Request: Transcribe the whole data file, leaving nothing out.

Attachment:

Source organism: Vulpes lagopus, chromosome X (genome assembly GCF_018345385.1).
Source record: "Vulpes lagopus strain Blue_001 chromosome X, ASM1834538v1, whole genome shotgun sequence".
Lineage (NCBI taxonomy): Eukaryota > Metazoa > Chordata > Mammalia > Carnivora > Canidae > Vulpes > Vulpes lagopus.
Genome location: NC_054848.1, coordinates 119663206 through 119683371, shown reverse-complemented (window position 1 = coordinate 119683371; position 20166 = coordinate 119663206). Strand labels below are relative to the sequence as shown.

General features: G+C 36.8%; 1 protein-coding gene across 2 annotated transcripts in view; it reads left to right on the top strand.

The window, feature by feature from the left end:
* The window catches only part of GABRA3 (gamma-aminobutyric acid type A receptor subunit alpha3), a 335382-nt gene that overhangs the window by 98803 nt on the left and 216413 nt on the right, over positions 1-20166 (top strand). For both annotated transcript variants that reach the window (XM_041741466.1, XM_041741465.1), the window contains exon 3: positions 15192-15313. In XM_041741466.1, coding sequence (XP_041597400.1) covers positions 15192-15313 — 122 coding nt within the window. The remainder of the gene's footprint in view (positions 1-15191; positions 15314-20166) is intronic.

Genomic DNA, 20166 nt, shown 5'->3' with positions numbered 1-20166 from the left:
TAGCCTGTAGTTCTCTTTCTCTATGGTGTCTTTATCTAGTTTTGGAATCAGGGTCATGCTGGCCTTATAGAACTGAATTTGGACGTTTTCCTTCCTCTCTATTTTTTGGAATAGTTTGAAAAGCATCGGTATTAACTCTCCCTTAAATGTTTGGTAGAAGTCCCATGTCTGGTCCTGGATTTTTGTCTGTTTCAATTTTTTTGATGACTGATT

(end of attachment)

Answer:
Source organism: Vulpes lagopus, chromosome X (genome assembly GCF_018345385.1).
Source record: "Vulpes lagopus strain Blue_001 chromosome X, ASM1834538v1, whole genome shotgun sequence".
Lineage (NCBI taxonomy): Eukaryota > Metazoa > Chordata > Mammalia > Carnivora > Canidae > Vulpes > Vulpes lagopus.
Genome location: NC_054848.1, coordinates 119663206 through 119683371, shown reverse-complemented (window position 1 = coordinate 119683371; position 20166 = coordinate 119663206). Strand labels below are relative to the sequence as shown.

General features: G+C 36.8%; 1 protein-coding gene across 2 annotated transcripts in view; it reads left to right on the top strand.

The window, feature by feature from the left end:
* The window catches only part of GABRA3 (gamma-aminobutyric acid type A receptor subunit alpha3), a 335382-nt gene that overhangs the window by 98803 nt on the left and 216413 nt on the right, over positions 1-20166 (top strand). For both annotated transcript variants that reach the window (XM_041741466.1, XM_041741465.1), the window contains exon 3: positions 15192-15313. In XM_041741466.1, coding sequence (XP_041597400.1) covers positions 15192-15313 — 122 coding nt within the window. The remainder of the gene's footprint in view (positions 1-15191; positions 15314-20166) is intronic.

Genomic DNA, 20166 nt, shown 5'->3' with positions numbered 1-20166 from the left:
TAGCCTGTAGTTCTCTTTCTCTATGGTGTCTTTATCTAGTTTTGGAATCAGGGTCATGCTGGCCTTATAGAACTGAATTTGGACGTTTTCCTTCCTCTCTATTTTTTGGAATAGTTTGAAAAGCATCGGTATTAACTCTCCCTTAAATGTTTGGTAGAAGTCCCATGTCTGGTCCTGGATTTTTGTCTGTTTCAATTTTTTTGATGACTGATT